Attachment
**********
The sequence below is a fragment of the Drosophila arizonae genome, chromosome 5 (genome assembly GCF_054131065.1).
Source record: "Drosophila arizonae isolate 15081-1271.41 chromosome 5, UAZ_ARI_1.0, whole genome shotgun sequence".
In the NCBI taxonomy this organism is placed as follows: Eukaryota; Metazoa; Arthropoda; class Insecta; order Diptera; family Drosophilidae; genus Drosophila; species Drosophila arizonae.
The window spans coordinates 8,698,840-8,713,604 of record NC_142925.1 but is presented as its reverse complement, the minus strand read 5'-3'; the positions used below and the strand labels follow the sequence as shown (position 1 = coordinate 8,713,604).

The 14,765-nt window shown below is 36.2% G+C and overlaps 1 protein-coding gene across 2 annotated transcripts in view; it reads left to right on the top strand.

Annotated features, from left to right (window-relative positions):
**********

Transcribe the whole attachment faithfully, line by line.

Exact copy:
The sequence below is a fragment of the Drosophila arizonae genome, chromosome 5 (genome assembly GCF_054131065.1).
Source record: "Drosophila arizonae isolate 15081-1271.41 chromosome 5, UAZ_ARI_1.0, whole genome shotgun sequence".
In the NCBI taxonomy this organism is placed as follows: Eukaryota; Metazoa; Arthropoda; class Insecta; order Diptera; family Drosophilidae; genus Drosophila; species Drosophila arizonae.
The window spans coordinates 8,698,840-8,713,604 of record NC_142925.1 but is presented as its reverse complement, the minus strand read 5'-3'; the positions used below and the strand labels follow the sequence as shown (position 1 = coordinate 8,713,604).

The 14,765-nt window shown below is 36.2% G+C and overlaps 1 protein-coding gene across 2 annotated transcripts in view; it reads left to right on the top strand.

Annotated features, from left to right (window-relative positions):